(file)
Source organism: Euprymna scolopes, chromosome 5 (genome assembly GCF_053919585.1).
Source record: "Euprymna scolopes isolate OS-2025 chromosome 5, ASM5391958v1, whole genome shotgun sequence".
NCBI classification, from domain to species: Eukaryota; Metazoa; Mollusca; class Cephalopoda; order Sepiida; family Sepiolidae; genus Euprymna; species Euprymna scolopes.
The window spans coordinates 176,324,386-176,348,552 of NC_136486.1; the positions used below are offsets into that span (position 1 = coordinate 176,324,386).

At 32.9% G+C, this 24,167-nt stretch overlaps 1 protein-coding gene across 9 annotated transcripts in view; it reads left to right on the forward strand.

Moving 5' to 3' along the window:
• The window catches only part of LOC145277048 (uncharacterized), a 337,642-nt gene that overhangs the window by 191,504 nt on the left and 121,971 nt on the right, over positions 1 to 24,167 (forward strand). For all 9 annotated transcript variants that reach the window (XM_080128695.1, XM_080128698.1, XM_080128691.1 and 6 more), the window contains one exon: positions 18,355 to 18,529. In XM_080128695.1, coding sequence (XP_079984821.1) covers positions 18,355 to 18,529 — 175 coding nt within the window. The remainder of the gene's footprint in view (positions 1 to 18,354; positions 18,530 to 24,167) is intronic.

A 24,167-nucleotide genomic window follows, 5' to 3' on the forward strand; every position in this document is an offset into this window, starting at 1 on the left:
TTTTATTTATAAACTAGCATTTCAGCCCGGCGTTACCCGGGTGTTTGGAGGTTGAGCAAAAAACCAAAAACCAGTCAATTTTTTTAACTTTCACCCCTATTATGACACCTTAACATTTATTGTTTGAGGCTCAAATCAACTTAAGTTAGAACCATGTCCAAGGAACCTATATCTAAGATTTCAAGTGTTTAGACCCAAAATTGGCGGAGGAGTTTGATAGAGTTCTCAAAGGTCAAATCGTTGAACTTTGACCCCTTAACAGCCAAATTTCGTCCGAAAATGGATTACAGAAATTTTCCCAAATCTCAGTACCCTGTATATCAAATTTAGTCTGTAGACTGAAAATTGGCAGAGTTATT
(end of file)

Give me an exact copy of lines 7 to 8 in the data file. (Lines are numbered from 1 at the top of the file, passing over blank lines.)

• The window catches only part of LOC145277048 (uncharacterized), a 337,642-nt gene that overhangs the window by 191,504 nt on the left and 121,971 nt on the right, over positions 1 to 24,167 (forward strand). For all 9 annotated transcript variants that reach the window (XM_080128695.1, XM_080128698.1, XM_080128691.1 and 6 more), the window contains one exon: positions 18,355 to 18,529. In XM_080128695.1, coding sequence (XP_079984821.1) covers positions 18,355 to 18,529 — 175 coding nt within the window. The remainder of the gene's footprint in view (positions 1 to 18,354; positions 18,530 to 24,167) is intronic.

A 24,167-nucleotide genomic window follows, 5' to 3' on the forward strand; every position in this document is an offset into this window, starting at 1 on the left: